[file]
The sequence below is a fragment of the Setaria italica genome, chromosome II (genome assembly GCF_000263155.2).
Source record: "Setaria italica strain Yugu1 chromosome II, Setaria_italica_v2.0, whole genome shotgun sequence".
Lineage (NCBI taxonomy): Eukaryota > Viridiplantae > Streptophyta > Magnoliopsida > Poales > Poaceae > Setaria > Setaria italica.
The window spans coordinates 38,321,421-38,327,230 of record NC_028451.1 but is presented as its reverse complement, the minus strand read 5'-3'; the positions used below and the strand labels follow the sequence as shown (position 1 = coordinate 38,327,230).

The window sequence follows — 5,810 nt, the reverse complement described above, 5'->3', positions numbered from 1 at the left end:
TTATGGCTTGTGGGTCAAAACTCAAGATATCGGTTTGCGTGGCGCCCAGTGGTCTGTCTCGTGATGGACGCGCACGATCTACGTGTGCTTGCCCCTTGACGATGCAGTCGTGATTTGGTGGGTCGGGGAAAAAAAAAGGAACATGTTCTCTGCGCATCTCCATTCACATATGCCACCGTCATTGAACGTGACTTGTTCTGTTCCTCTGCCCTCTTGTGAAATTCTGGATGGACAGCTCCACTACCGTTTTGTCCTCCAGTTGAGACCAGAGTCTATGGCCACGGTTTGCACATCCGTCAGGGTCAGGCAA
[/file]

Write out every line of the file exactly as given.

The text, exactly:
The sequence below is a fragment of the Setaria italica genome, chromosome II (genome assembly GCF_000263155.2).
Source record: "Setaria italica strain Yugu1 chromosome II, Setaria_italica_v2.0, whole genome shotgun sequence".
Lineage (NCBI taxonomy): Eukaryota > Viridiplantae > Streptophyta > Magnoliopsida > Poales > Poaceae > Setaria > Setaria italica.
The window spans coordinates 38,321,421-38,327,230 of record NC_028451.1 but is presented as its reverse complement, the minus strand read 5'-3'; the positions used below and the strand labels follow the sequence as shown (position 1 = coordinate 38,327,230).

The window sequence follows — 5,810 nt, the reverse complement described above, 5'->3', positions numbered from 1 at the left end:
TTATGGCTTGTGGGTCAAAACTCAAGATATCGGTTTGCGTGGCGCCCAGTGGTCTGTCTCGTGATGGACGCGCACGATCTACGTGTGCTTGCCCCTTGACGATGCAGTCGTGATTTGGTGGGTCGGGGAAAAAAAAAGGAACATGTTCTCTGCGCATCTCCATTCACATATGCCACCGTCATTGAACGTGACTTGTTCTGTTCCTCTGCCCTCTTGTGAAATTCTGGATGGACAGCTCCACTACCGTTTTGTCCTCCAGTTGAGACCAGAGTCTATGGCCACGGTTTGCACATCCGTCAGGGTCAGGCAA